People v. MacK

Annotate this Case

638 P.2d 257 (1981)

The PEOPLE of the State of Colorado, Plaintiff-Appellee, v. Samuel J. MACK, Defendant-Appellant.

No. 81SA104.

Supreme Court of Colorado, En Banc.

November 30, 1981.

Rehearing Denied December 28, 1981.

*258 J. D. MacFarlane, Atty. Gen., Richard F. Hennessey, Deputy Atty. Gen., Mary J. Mullarkey, Sol. Gen., Mary E. Ricketson, Asst. Atty. Gen., Denver, for plaintiff-appellee.

J. Gregory Walta, Colorado State Public Defender, Michael Heher, Deputy State Public Defender, Denver, for defendant-appellant.

QUINN, Justice.

The defendant, Samuel Joe Mack (defendant) appeals his conviction based on jury verdicts of guilty to one count of first degree sexual assault, section 18-3-402(1)(b), C.R.S.1973 (1976 Supp.),[1] and two *259 counts of felony menacing, section 18-3-206, C.R.S.1973.[2] His claims relate to his competency to proceed to trial and various rulings made by the court during the sanity trial and the trial on the merits.[3] He first asserts that he was denied due process of law by the trial court's refusal to consider a second motion for a competency determination following a prior judicial determination of competency. He also challenges the court's refusal to admit hospital records during the sanity trial and the sufficiency of evidence to support the jury's finding of sanity. With regard to his trial on the merits, the defendant claims that the court erroneously denied his motion to suppress out-of-court and in-court identifications, improperly admitted testimony of his refusal to sign a Miranda advisement form, and incorrectly instructed the jury on the culpable mental state for first degree sexual assault. Finding no reversible error, we affirm the judgment of conviction.


On the afternoon of October 30, 1976, Robert S. and Pamela N. were hitchhiking on interstate highway 25 outside of Pueblo, Colorado. They were offered and accepted a ride by a man who introduced himself as "Sam Mack." They saw the words "Galloping Gourmet" imprinted on the back of his station wagon and, once inside the vehicle, they heard the man identify himself several times on his CB radio as the "Galloping Gourmet." The man drove them to a Sambo's Restaurant where they ate a meal. Upon leaving the restaurant they noticed the vehicle had a flat tire. After the tire was fixed at a service station, the man then told Robert and Pamela that he would take them to a truck stop where they could catch another ride. He drove them back to the highway, turned off an exit onto a dirt road, and stopped his car in a tunnel-like area that apparently was an underpass to the highway. Pointing a knife at Robert's throat, he threatened to kill him unless Pamela disrobed. When she complied, he held the knife to her throat and ordered Robert to undress. The man told them to lie down on the road and then ordered Pamela to perform oral sex on Robert. Afterwards he beat Robert and forced him to lie down behind the rear wheels of the car. At knifepoint he forced Pamela back into the car. When he started the car, Robert ran back toward the highway and Pamela was pushed out onto the road.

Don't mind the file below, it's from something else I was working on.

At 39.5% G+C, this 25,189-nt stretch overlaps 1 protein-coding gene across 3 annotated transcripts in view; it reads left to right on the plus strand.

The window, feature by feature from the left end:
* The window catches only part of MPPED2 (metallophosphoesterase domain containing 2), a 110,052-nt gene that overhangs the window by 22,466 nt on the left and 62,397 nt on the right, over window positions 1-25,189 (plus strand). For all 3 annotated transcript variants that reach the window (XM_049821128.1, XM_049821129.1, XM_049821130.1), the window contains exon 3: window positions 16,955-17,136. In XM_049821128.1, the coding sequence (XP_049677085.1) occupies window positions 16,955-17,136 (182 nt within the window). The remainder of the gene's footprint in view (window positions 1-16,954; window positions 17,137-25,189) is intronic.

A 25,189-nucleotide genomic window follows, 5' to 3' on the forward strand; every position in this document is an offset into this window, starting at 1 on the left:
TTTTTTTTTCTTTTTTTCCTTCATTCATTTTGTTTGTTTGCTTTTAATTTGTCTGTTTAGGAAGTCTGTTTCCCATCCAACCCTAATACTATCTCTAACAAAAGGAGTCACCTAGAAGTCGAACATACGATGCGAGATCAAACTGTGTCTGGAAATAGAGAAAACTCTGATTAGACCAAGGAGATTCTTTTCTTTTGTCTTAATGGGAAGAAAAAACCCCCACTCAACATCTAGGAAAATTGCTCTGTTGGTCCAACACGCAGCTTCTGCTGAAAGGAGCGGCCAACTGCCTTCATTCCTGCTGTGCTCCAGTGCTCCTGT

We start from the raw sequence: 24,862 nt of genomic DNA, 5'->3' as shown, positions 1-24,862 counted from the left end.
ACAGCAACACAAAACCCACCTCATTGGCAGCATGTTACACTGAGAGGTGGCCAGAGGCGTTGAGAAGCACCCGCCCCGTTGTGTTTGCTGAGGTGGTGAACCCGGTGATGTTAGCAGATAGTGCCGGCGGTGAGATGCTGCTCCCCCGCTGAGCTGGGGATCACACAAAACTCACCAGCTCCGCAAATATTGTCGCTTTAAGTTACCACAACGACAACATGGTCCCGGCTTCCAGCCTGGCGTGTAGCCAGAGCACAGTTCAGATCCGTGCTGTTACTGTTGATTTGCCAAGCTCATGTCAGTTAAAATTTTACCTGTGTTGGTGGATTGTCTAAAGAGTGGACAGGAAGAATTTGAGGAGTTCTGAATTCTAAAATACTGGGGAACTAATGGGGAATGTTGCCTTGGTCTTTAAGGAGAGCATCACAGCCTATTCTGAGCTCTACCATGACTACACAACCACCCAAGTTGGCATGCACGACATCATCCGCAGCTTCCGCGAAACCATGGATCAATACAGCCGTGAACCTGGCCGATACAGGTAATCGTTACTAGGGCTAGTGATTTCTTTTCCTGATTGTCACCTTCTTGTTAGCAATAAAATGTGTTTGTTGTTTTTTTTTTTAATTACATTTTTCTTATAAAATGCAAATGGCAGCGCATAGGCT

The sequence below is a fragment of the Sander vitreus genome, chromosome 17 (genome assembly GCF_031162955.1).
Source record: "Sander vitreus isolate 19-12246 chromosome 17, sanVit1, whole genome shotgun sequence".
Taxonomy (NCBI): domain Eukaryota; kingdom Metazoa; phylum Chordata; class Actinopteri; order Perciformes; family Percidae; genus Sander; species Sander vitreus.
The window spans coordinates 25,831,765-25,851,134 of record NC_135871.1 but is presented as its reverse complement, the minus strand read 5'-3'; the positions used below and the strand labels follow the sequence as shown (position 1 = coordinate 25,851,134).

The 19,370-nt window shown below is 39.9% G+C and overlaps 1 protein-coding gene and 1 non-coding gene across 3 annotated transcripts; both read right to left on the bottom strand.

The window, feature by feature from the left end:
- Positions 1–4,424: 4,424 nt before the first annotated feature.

Approximately one hour after the assault, Robert and Pamela were shown a photographic array of three subjects compiled by Detective Fringer and Sergeant Wallingford of the Pueblo County Sheriff's Department. Each photo card displayed two views of the same individual and all written material on the cards was obscured from the victims' view. Sergeant Wallingford, believing the victims' physical descriptions matched the defendant, whom he knew, included the defendant's photograph in the array. The sergeant also was aware that "Galloping Gourmet" was the defendant's CB call name. The victims were shown the photos outside of each other's presence, and were asked if they could identify any of them. All of the photographs were displayed in the same manner. Both Robert and Pamela separately selected the defendant's photograph as that of their assailant.

The defendant was arrested at his Pueblo home that evening. On the following day, *260 October 31, Detective Fringer advised the defendant of his Miranda[4] rights. The defendant refused to sign the advisement form or indicate his understanding of the rights described therein. On November 1 the defendant requested to see the detective, was again advised of his rights, signed the advisement form, and made a statement. He admitted that he gave Robert and Pamela a ride to Sambo's Restaurant for a meal and then took them back to the highway north of Pueblo but denied any criminal acts.

On January 13, 1977, the defendant's attorney moved for a determination of competency pursuant to section 16-8-110, C.R. S.1973 (1978 Repl. Vol. 8). The court ordered the defendant to be transferred to the Colorado State Hospital for observation. After receiving a report from the state hospital, the court on January 31 made a preliminary finding of competency and granted the prosecution and defense ten days to request a hearing. The order noted the preliminary determination would become final if no hearing was requested within the ten day period. No request for a hearing was made, and the defendant entered pleas of not guilty by reason of insanity. On March 29 the defendant's attorney withdrew, and on April 29 the defendant's new attorney filed a second motion for determination of competency, alleging a material deterioration in the defendant's mental state since the court's preliminary determination.[5] The court denied the motion, ruling that it was premature in view of the pending insanity plea.[6]